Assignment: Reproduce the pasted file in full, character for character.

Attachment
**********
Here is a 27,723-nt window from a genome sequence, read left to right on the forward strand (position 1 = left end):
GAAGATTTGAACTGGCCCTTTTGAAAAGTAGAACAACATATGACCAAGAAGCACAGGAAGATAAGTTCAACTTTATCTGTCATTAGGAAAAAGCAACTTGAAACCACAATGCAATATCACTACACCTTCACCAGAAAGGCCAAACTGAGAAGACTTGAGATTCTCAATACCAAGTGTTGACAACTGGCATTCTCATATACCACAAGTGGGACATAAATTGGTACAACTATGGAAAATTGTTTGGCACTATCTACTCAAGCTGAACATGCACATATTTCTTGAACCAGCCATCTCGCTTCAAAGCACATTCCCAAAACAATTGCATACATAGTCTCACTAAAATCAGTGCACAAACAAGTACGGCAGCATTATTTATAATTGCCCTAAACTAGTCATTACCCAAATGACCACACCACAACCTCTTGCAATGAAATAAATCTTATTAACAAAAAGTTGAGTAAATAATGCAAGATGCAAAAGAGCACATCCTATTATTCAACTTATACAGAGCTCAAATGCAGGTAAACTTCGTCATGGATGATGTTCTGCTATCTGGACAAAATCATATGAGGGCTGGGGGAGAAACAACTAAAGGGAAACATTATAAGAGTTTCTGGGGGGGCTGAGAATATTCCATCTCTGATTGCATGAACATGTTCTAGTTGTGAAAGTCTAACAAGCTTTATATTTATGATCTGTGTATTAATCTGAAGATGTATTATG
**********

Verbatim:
Here is a 27,723-nt window from a genome sequence, read left to right on the forward strand (position 1 = left end):
GAAGATTTGAACTGGCCCTTTTGAAAAGTAGAACAACATATGACCAAGAAGCACAGGAAGATAAGTTCAACTTTATCTGTCATTAGGAAAAAGCAACTTGAAACCACAATGCAATATCACTACACCTTCACCAGAAAGGCCAAACTGAGAAGACTTGAGATTCTCAATACCAAGTGTTGACAACTGGCATTCTCATATACCACAAGTGGGACATAAATTGGTACAACTATGGAAAATTGTTTGGCACTATCTACTCAAGCTGAACATGCACATATTTCTTGAACCAGCCATCTCGCTTCAAAGCACATTCCCAAAACAATTGCATACATAGTCTCACTAAAATCAGTGCACAAACAAGTACGGCAGCATTATTTATAATTGCCCTAAACTAGTCATTACCCAAATGACCACACCACAACCTCTTGCAATGAAATAAATCTTATTAACAAAAAGTTGAGTAAATAATGCAAGATGCAAAAGAGCACATCCTATTATTCAACTTATACAGAGCTCAAATGCAGGTAAACTTCGTCATGGATGATGTTCTGCTATCTGGACAAAATCATATGAGGGCTGGGGGAGAAACAACTAAAGGGAAACATTATAAGAGTTTCTGGGGGGGCTGAGAATATTCCATCTCTGATTGCATGAACATGTTCTAGTTGTGAAAGTCTAACAAGCTTTATATTTATGATCTGTGTATTAATCTGAAGATGTATTATG